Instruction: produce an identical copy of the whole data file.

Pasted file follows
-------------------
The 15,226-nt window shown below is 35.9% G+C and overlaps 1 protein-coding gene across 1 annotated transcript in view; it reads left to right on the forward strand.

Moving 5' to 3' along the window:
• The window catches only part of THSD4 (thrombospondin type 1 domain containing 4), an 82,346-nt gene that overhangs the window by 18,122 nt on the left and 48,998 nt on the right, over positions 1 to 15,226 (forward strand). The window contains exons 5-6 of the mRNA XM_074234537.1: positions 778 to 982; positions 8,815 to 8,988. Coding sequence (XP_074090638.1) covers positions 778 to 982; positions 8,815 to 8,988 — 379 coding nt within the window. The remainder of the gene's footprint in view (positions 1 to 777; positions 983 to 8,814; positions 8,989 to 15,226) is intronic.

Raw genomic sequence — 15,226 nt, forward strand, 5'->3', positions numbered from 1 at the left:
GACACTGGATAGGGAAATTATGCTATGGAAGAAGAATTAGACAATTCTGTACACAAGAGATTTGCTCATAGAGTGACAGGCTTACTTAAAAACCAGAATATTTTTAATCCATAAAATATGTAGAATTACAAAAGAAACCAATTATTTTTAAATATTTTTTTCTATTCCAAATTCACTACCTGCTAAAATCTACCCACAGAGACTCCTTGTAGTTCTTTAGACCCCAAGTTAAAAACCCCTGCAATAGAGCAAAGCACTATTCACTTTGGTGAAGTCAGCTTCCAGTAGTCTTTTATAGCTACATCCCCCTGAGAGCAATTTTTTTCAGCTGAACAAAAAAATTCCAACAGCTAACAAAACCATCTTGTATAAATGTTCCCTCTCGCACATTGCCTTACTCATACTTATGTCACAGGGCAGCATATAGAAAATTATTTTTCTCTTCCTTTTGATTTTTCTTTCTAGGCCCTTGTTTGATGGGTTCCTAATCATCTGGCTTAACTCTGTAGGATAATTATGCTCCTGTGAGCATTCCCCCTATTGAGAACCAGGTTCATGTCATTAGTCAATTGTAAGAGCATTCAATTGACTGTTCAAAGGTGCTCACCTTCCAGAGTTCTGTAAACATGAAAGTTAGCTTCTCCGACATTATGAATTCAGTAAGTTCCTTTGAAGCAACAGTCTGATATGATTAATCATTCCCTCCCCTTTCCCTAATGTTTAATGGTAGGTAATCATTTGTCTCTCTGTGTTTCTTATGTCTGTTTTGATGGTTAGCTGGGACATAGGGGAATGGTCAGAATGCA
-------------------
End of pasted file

The 15,226-nt window shown below is 35.9% G+C and overlaps 1 protein-coding gene across 1 annotated transcript in view; it reads left to right on the forward strand.

Moving 5' to 3' along the window:
• The window catches only part of THSD4 (thrombospondin type 1 domain containing 4), an 82,346-nt gene that overhangs the window by 18,122 nt on the left and 48,998 nt on the right, over positions 1 to 15,226 (forward strand). The window contains exons 5-6 of the mRNA XM_074234537.1: positions 778 to 982; positions 8,815 to 8,988. Coding sequence (XP_074090638.1) covers positions 778 to 982; positions 8,815 to 8,988 — 379 coding nt within the window. The remainder of the gene's footprint in view (positions 1 to 777; positions 983 to 8,814; positions 8,989 to 15,226) is intronic.

Raw genomic sequence — 15,226 nt, forward strand, 5'->3', positions numbered from 1 at the left:
GACACTGGATAGGGAAATTATGCTATGGAAGAAGAATTAGACAATTCTGTACACAAGAGATTTGCTCATAGAGTGACAGGCTTACTTAAAAACCAGAATATTTTTAATCCATAAAATATGTAGAATTACAAAAGAAACCAATTATTTTTAAATATTTTTTTCTATTCCAAATTCACTACCTGCTAAAATCTACCCACAGAGACTCCTTGTAGTTCTTTAGACCCCAAGTTAAAAACCCCTGCAATAGAGCAAAGCACTATTCACTTTGGTGAAGTCAGCTTCCAGTAGTCTTTTATAGCTACATCCCCCTGAGAGCAATTTTTTTCAGCTGAACAAAAAAATTCCAACAGCTAACAAAACCATCTTGTATAAATGTTCCCTCTCGCACATTGCCTTACTCATACTTATGTCACAGGGCAGCATATAGAAAATTATTTTTCTCTTCCTTTTGATTTTTCTTTCTAGGCCCTTGTTTGATGGGTTCCTAATCATCTGGCTTAACTCTGTAGGATAATTATGCTCCTGTGAGCATTCCCCCTATTGAGAACCAGGTTCATGTCATTAGTCAATTGTAAGAGCATTCAATTGACTGTTCAAAGGTGCTCACCTTCCAGAGTTCTGTAAACATGAAAGTTAGCTTCTCCGACATTATGAATTCAGTAAGTTCCTTTGAAGCAACAGTCTGATATGATTAATCATTCCCTCCCCTTTCCCTAATGTTTAATGGTAGGTAATCATTTGTCTCTCTGTGTTTCTTATGTCTGTTTTGATGGTTAGCTGGGACATAGGGGAATGGTCAGAATGCA